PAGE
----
National survey: Finland
- Survey name (EN): Quality of Work Life Survey
- Survey name (orig): Työolotutkimus
- Acronym: QWLS / FQWLS
- Institute: Work Research Unit, Statistics Finland
- Type of organisation: Governmental statistical office
- Dates (year) of each edition of the survey: 1977, 1984, 1990, 1997, 2003
- Next forecast edition: 2008 (preliminary plan)
Objective: The objective of the Quality of Work Life Surveys has been to produce data on the state of the working life to support labour policy decisions and development of work communities. The surveys aim to provide for public debate information about Finnish people’s views concerning their working conditions and about how these conditions have changed. They also supply material for the research, training and communications activities related to working conditions which take place in diverse quarters of society.
Territorial scope: National
Age: 15 - 64 years
Employment status: Employees whose normal weekly working hours amount to at least five hours
Population size: The Finnish wage and salary earning population comprises some 2,000,000 employees
Register used for sample: The sample of QWLS is elaborated from the sample of monthly Labour Force Survey. As for the sample of LFS, it is a random selection from the population register applied by region in proportion to population weights.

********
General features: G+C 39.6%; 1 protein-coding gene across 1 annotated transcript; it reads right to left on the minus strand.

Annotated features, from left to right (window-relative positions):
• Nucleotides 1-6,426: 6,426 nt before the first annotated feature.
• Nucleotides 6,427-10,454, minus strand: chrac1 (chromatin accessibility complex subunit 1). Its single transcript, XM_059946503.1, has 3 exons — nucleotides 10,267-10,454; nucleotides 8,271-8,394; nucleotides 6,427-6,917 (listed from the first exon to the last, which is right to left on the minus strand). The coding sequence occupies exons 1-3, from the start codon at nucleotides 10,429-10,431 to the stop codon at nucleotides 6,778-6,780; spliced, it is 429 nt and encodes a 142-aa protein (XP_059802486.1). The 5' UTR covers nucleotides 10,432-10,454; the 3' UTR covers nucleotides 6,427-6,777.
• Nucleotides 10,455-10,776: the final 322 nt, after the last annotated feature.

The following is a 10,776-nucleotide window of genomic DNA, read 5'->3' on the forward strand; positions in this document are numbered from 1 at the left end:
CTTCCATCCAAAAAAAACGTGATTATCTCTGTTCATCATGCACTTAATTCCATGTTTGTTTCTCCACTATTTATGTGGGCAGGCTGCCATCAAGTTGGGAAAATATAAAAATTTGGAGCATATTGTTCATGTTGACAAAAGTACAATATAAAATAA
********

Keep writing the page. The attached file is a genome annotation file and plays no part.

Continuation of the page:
Sampling strategy: The sampling for QWLS is done in connection of LFS rounds. In 2003, the target population was selected from persons aged 15 to 64 among the respondents in the third, fourth and fifth rotation groups of the Labour Force Survey and in the fourth and fifth rotation groups of the November Labour Force Survey. The inclusion in the sample of the Quality of Work Life Survey from among the interviewees of the Labour Force Survey was not established until during the Labour Force Survey interview. The wage and salary earners whose normal weekly working hours amounted to at least five hours were selected from the population of the Labour Force Survey into the sample of the Quality of Work Life Survey, and were invited to participate in it.
For the sampling technique of Labour Force Survey, see the question above.
- Working Conditions Survey 1977. Sample size: 7,500 employed persons (incl.self-employed), 5,778 wage and salary earners in data. Response rate: 91%
- Working Conditions Survey 1984. Sample size: 5,000 wage and salary earners, 4,502 persons in data. Response rate: 89%
- Quality of Work Life Survey 1990. Sample size: 5,000 employed persons (incl. self-employed), 3,502 wage and salary earners in data. Response: rate 85%
- Quality of Work Life Survey 1997. Sample size: 3,800 wage and salary earners, 2,979 persons in data. Response rate: 79%
- Quality of Work Life Survey 2003. Sample size: 5,300 wage and salary earners, 4,104 persons in data. Response rate: 78%
Quality control procedures: Questionnaire design; fieldwork monitoring; data processing and weighting; public availability of survey documentation; questionnaire translation (where relevant); pre-test; follow up interviews